Werner Erhard and The Hunger Project

“What The Hunger Project intended to do was to catalyze the global grass-roots committed movement and action that would put the end of persistent hunger into place, which means not just feeding hungry people today, but establishing the whole design, the whole infrastructure so that people can feed themselves and their children well into future generations. You see, it was a project of great faith in human beings. Great faith that if hundreds and thousands and millions of individuals took a stand for the end of the persistence of hunger, as an idea whose time has come, that they would then find an action that was appropriate to them. So if they were an engineer or an agricultural specialist, or if they were a politician, or a United Nations delegate, or if they happened to be a scientist or a professor, or the President of the High School Student Body, all of those individuals would have different actions available to them that would have a different impact. The entirety of the impact would be that child in Uganda being fed on a given day, being inoculated so as to survive disease, and being educated – of great importance to end the persistence of hunger – and that ultimately, we the global citizens of the world would be acting for the benefit of our children. And the necessary actions would take place.

So you see it was a stand based on faith and the goodness of humanity, that if human beings knew what they needed to know and lived inside of a context of “it can be done” they would take the actions that were theirs to take that would make that difference.

The Hunger Project enrolled over four million individuals who signed a paper saying “I have taken a stand. I will make the end of hunger an idea whose time has come as my personal responsibility.” The Global grass-roots educational campaign went on from 1977 and through the 80’s. Millions of people enrolled and participated and contributed money and there were many, many groups that broke off from The Hunger Project. “Results” was one that did political action in Washington, DC. Another was “World Runners” where people would do marathons to end world hunger, to get out the news, to alert people that something could be done. In those days, that was really rare, and now you see marathons for everything, which is wonderful. Walks to end breast cancer, and marathons for AIDS awareness, and in those days it was really unusual, it was new. And there was enormous participation through the 80’s and then at the end of the 80’s The Hunger Project made a transformation of its own and began to do very high level strategic work, which it’s currently doing in Africa and India primarily.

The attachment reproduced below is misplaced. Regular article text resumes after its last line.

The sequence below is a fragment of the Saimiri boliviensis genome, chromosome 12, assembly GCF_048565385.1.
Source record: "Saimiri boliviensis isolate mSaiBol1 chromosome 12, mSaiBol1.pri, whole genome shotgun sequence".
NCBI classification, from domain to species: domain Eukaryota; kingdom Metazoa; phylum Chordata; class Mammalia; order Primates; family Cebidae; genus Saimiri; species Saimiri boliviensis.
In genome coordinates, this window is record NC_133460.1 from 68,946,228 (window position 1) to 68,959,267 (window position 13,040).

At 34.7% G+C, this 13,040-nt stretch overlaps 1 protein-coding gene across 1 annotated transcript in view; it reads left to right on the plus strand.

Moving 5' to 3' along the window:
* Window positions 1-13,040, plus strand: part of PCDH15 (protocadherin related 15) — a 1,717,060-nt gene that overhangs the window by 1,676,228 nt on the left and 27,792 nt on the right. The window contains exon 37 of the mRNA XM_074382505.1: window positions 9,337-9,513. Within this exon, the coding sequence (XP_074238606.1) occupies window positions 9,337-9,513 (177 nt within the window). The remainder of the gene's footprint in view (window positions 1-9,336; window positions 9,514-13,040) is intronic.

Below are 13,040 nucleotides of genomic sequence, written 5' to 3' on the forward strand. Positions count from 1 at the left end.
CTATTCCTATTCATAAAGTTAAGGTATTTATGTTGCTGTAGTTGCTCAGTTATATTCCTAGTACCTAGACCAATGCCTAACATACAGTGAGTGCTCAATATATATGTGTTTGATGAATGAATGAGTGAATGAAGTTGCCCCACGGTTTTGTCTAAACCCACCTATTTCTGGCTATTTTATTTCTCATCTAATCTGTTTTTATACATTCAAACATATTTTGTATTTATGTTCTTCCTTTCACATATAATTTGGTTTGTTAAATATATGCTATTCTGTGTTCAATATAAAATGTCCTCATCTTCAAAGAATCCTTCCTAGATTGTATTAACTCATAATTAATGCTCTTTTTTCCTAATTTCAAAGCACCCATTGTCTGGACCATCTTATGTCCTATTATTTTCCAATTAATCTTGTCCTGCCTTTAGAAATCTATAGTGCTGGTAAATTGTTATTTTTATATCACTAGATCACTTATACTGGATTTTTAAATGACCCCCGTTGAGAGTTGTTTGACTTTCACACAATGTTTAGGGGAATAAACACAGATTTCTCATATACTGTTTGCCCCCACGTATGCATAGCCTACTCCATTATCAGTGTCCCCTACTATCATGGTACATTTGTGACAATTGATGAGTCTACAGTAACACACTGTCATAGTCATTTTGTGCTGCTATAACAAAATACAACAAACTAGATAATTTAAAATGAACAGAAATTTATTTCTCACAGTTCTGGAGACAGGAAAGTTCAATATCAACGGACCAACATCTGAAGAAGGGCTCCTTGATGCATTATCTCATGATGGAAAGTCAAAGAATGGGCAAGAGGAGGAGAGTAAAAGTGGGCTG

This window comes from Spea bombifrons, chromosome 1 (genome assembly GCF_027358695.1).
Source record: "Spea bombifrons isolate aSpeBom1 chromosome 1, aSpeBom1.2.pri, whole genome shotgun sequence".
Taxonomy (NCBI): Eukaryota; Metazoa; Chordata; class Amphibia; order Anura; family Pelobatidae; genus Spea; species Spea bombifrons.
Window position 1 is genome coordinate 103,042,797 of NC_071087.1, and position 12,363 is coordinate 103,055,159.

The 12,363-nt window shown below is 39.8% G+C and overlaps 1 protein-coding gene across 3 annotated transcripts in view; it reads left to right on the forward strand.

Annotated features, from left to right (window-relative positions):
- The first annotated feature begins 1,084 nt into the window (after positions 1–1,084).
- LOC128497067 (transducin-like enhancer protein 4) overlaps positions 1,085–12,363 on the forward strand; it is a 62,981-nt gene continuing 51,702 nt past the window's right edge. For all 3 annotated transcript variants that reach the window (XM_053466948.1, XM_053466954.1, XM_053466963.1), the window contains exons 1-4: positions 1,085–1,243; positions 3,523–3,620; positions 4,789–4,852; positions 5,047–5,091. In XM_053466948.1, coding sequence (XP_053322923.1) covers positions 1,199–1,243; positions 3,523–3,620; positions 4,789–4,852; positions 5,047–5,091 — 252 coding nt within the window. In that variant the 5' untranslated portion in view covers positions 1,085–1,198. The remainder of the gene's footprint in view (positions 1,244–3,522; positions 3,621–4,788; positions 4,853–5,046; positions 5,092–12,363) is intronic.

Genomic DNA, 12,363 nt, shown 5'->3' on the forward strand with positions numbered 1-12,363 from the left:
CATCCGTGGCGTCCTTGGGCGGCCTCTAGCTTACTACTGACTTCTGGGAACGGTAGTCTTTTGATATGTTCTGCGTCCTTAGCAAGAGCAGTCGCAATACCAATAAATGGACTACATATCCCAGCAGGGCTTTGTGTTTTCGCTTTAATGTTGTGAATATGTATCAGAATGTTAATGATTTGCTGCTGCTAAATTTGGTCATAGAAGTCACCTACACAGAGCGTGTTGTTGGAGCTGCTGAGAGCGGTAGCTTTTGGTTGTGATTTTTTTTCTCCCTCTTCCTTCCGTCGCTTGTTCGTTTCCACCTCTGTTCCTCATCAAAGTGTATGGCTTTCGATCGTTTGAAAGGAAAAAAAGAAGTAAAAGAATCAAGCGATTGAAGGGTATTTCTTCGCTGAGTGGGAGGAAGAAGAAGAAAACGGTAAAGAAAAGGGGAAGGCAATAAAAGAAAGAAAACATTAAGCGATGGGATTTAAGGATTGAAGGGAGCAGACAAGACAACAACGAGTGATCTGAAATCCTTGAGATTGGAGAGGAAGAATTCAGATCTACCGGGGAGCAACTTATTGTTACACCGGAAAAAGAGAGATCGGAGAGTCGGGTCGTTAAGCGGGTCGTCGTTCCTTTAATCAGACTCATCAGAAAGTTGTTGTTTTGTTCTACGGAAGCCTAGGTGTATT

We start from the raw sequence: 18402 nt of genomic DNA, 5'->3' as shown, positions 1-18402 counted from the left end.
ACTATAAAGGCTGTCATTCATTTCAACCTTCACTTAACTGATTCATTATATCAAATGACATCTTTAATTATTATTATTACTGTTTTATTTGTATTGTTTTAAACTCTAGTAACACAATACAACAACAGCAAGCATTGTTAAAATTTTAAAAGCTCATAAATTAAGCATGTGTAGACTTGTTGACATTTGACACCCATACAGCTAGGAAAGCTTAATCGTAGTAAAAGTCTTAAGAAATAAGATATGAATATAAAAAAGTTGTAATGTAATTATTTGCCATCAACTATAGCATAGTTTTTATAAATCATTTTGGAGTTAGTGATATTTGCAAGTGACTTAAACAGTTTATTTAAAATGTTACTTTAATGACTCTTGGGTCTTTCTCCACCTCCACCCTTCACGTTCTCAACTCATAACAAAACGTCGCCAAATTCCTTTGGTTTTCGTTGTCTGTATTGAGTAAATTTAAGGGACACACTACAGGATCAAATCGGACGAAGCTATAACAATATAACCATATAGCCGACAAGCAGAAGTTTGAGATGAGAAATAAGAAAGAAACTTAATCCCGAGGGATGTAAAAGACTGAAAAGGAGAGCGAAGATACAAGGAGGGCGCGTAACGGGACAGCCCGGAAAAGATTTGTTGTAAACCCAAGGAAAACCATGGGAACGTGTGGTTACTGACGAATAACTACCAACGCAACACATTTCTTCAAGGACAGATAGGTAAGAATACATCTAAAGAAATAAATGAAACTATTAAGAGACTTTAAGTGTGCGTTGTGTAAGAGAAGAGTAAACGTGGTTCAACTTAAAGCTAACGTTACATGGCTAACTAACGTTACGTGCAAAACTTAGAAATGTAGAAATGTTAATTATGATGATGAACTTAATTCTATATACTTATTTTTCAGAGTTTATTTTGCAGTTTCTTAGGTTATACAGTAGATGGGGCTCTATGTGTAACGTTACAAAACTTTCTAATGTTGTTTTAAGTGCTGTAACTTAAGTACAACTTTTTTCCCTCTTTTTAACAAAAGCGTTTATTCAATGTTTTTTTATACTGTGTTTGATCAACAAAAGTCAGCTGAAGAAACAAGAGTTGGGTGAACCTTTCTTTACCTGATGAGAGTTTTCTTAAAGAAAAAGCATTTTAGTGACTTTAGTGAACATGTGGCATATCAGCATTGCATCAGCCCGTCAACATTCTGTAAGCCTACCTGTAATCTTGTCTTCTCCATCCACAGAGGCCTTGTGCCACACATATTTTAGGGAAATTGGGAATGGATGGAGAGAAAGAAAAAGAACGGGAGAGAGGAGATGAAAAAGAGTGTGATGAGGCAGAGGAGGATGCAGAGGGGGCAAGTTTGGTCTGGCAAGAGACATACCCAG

I would say in many ways it was successful all the way to the hungry people, in that millions more dollars were given and raised for organizations that were working on the ground doing relief work as well as for The Hunger Project. The Hunger Project raised hundreds of millions of dollars for other organizations as well. Infant Mortality rates fell in many countries. In some countries, due to war since then, they have again risen, The correlation between war and the infant mortality rate is a direct one. War creates the persistence of hunger and starvation. Also, really tens of thousands, if not more, of people, like me, became lifelong advocates for the end of the persistence of hunger and contribute as volunteers, contribute as donors, contribute as professionals to all kinds of organizations and vehicles and policies to help bring about the end of the persistence of hunger.

I think that once one makes a commitment with your heart and soul, I think it takes over your very molecules in a way. It becomes a very part of your personal life’s mission, and then the choices you make will be consistent with that mission. I’ve changed jobs and have participated with projects with many different countries and organizations, all of them consistent with the end of the persistence of hunger, and that will always be the case for me. And I think really for the many thousands of people who made this stand in the 70s and 80s.”

From an Interview with Catherine Parrish on The Hunger Project and Werner Erhard

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